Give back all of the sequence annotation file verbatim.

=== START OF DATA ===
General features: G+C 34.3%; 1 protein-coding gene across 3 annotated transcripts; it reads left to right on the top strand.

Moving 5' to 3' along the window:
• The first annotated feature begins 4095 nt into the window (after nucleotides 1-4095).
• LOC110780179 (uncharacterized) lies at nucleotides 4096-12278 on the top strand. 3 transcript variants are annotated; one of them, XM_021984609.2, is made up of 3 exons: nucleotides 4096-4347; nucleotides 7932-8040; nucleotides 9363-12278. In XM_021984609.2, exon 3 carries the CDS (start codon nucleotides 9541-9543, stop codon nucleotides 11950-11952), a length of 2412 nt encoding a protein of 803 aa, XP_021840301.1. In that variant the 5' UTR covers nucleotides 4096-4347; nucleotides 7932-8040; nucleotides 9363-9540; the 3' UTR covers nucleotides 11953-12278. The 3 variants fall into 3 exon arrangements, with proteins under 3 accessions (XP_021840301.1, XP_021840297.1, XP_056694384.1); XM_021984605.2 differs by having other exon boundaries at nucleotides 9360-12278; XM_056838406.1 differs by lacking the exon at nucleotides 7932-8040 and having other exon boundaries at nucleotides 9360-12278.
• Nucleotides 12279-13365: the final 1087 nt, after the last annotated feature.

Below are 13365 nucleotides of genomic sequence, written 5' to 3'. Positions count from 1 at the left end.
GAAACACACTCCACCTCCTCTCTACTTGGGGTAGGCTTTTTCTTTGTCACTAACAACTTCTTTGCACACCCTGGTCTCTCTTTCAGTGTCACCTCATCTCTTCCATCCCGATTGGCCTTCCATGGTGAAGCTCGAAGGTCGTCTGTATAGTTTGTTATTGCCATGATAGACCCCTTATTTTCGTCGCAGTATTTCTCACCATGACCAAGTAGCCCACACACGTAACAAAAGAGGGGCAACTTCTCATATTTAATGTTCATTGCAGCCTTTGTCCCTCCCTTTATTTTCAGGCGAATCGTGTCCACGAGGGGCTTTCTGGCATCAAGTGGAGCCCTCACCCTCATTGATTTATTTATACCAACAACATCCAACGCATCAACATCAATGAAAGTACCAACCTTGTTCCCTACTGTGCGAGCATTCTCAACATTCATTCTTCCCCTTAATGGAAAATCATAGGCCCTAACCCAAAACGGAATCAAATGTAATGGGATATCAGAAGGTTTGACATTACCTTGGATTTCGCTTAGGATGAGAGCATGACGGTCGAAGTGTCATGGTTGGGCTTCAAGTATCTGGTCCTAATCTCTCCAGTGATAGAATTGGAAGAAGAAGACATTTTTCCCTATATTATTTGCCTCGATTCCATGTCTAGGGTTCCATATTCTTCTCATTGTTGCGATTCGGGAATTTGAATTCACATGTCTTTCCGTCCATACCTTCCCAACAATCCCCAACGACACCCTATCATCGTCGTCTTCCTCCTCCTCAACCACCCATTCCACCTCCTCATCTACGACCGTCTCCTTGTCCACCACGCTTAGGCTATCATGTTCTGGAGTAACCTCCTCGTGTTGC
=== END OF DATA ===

General features: G+C 34.3%; 1 protein-coding gene across 3 annotated transcripts; it reads left to right on the top strand.

Moving 5' to 3' along the window:
• The first annotated feature begins 4095 nt into the window (after nucleotides 1-4095).
• LOC110780179 (uncharacterized) lies at nucleotides 4096-12278 on the top strand. 3 transcript variants are annotated; one of them, XM_021984609.2, is made up of 3 exons: nucleotides 4096-4347; nucleotides 7932-8040; nucleotides 9363-12278. In XM_021984609.2, exon 3 carries the CDS (start codon nucleotides 9541-9543, stop codon nucleotides 11950-11952), a length of 2412 nt encoding a protein of 803 aa, XP_021840301.1. In that variant the 5' UTR covers nucleotides 4096-4347; nucleotides 7932-8040; nucleotides 9363-9540; the 3' UTR covers nucleotides 11953-12278. The 3 variants fall into 3 exon arrangements, with proteins under 3 accessions (XP_021840301.1, XP_021840297.1, XP_056694384.1); XM_021984605.2 differs by having other exon boundaries at nucleotides 9360-12278; XM_056838406.1 differs by lacking the exon at nucleotides 7932-8040 and having other exon boundaries at nucleotides 9360-12278.
• Nucleotides 12279-13365: the final 1087 nt, after the last annotated feature.

Below are 13365 nucleotides of genomic sequence, written 5' to 3'. Positions count from 1 at the left end.
GAAACACACTCCACCTCCTCTCTACTTGGGGTAGGCTTTTTCTTTGTCACTAACAACTTCTTTGCACACCCTGGTCTCTCTTTCAGTGTCACCTCATCTCTTCCATCCCGATTGGCCTTCCATGGTGAAGCTCGAAGGTCGTCTGTATAGTTTGTTATTGCCATGATAGACCCCTTATTTTCGTCGCAGTATTTCTCACCATGACCAAGTAGCCCACACACGTAACAAAAGAGGGGCAACTTCTCATATTTAATGTTCATTGCAGCCTTTGTCCCTCCCTTTATTTTCAGGCGAATCGTGTCCACGAGGGGCTTTCTGGCATCAAGTGGAGCCCTCACCCTCATTGATTTATTTATACCAACAACATCCAACGCATCAACATCAATGAAAGTACCAACCTTGTTCCCTACTGTGCGAGCATTCTCAACATTCATTCTTCCCCTTAATGGAAAATCATAGGCCCTAACCCAAAACGGAATCAAATGTAATGGGATATCAGAAGGTTTGACATTACCTTGGATTTCGCTTAGGATGAGAGCATGACGGTCGAAGTGTCATGGTTGGGCTTCAAGTATCTGGTCCTAATCTCTCCAGTGATAGAATTGGAAGAAGAAGACATTTTTCCCTATATTATTTGCCTCGATTCCATGTCTAGGGTTCCATATTCTTCTCATTGTTGCGATTCGGGAATTTGAATTCACATGTCTTTCCGTCCATACCTTCCCAACAATCCCCAACGACACCCTATCATCGTCGTCTTCCTCCTCCTCAACCACCCATTCCACCTCCTCATCTACGACCGTCTCCTTGTCCACCACGCTTAGGCTATCATGTTCTGGAGTAACCTCCTCGTGTTGC